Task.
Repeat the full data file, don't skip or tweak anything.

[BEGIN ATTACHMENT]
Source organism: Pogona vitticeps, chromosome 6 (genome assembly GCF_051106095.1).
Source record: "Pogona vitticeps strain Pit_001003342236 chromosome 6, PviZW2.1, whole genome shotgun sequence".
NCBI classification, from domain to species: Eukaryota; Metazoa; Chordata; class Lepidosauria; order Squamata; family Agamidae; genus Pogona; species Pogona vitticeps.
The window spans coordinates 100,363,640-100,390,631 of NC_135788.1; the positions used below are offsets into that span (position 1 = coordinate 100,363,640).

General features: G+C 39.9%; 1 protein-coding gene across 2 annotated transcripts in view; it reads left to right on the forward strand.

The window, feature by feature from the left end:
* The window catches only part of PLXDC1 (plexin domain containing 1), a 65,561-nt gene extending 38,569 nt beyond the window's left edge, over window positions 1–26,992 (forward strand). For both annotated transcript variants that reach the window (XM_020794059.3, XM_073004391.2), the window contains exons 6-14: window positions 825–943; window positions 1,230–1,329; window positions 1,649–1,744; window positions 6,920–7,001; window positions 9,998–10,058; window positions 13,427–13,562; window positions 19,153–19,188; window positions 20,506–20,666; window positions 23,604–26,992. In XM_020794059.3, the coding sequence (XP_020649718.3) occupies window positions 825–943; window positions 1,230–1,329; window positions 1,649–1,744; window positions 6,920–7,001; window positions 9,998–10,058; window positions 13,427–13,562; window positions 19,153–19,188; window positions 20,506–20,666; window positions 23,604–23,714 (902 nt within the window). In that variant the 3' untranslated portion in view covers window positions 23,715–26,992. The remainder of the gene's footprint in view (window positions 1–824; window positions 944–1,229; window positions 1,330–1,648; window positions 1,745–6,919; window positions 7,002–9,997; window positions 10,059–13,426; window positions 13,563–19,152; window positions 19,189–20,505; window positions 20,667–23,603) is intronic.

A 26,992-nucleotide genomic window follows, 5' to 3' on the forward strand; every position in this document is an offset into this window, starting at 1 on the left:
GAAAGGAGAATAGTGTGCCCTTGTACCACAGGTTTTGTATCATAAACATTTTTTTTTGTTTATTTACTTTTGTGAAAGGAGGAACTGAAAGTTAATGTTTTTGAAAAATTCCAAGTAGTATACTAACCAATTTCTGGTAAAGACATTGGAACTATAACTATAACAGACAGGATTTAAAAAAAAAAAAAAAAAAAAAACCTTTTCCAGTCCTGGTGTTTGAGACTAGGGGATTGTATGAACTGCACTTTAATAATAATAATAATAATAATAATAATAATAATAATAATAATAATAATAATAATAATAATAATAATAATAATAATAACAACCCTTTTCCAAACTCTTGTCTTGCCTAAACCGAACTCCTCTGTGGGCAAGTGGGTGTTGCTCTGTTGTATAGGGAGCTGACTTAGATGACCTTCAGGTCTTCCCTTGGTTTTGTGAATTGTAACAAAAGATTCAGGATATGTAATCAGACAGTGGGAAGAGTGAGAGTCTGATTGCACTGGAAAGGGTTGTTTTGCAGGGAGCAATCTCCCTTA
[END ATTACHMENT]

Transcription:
Source organism: Pogona vitticeps, chromosome 6 (genome assembly GCF_051106095.1).
Source record: "Pogona vitticeps strain Pit_001003342236 chromosome 6, PviZW2.1, whole genome shotgun sequence".
NCBI classification, from domain to species: Eukaryota; Metazoa; Chordata; class Lepidosauria; order Squamata; family Agamidae; genus Pogona; species Pogona vitticeps.
The window spans coordinates 100,363,640-100,390,631 of NC_135788.1; the positions used below are offsets into that span (position 1 = coordinate 100,363,640).

General features: G+C 39.9%; 1 protein-coding gene across 2 annotated transcripts in view; it reads left to right on the forward strand.

The window, feature by feature from the left end:
* The window catches only part of PLXDC1 (plexin domain containing 1), a 65,561-nt gene extending 38,569 nt beyond the window's left edge, over window positions 1–26,992 (forward strand). For both annotated transcript variants that reach the window (XM_020794059.3, XM_073004391.2), the window contains exons 6-14: window positions 825–943; window positions 1,230–1,329; window positions 1,649–1,744; window positions 6,920–7,001; window positions 9,998–10,058; window positions 13,427–13,562; window positions 19,153–19,188; window positions 20,506–20,666; window positions 23,604–26,992. In XM_020794059.3, the coding sequence (XP_020649718.3) occupies window positions 825–943; window positions 1,230–1,329; window positions 1,649–1,744; window positions 6,920–7,001; window positions 9,998–10,058; window positions 13,427–13,562; window positions 19,153–19,188; window positions 20,506–20,666; window positions 23,604–23,714 (902 nt within the window). In that variant the 3' untranslated portion in view covers window positions 23,715–26,992. The remainder of the gene's footprint in view (window positions 1–824; window positions 944–1,229; window positions 1,330–1,648; window positions 1,745–6,919; window positions 7,002–9,997; window positions 10,059–13,426; window positions 13,563–19,152; window positions 19,189–20,505; window positions 20,667–23,603) is intronic.

A 26,992-nucleotide genomic window follows, 5' to 3' on the forward strand; every position in this document is an offset into this window, starting at 1 on the left:
GAAAGGAGAATAGTGTGCCCTTGTACCACAGGTTTTGTATCATAAACATTTTTTTTTGTTTATTTACTTTTGTGAAAGGAGGAACTGAAAGTTAATGTTTTTGAAAAATTCCAAGTAGTATACTAACCAATTTCTGGTAAAGACATTGGAACTATAACTATAACAGACAGGATTTAAAAAAAAAAAAAAAAAAAAAACCTTTTCCAGTCCTGGTGTTTGAGACTAGGGGATTGTATGAACTGCACTTTAATAATAATAATAATAATAATAATAATAATAATAATAATAATAATAATAATAATAATAATAATAATAATAATAATAACAACCCTTTTCCAAACTCTTGTCTTGCCTAAACCGAACTCCTCTGTGGGCAAGTGGGTGTTGCTCTGTTGTATAGGGAGCTGACTTAGATGACCTTCAGGTCTTCCCTTGGTTTTGTGAATTGTAACAAAAGATTCAGGATATGTAATCAGACAGTGGGAAGAGTGAGAGTCTGATTGCACTGGAAAGGGTTGTTTTGCAGGGAGCAATCTCCCTTA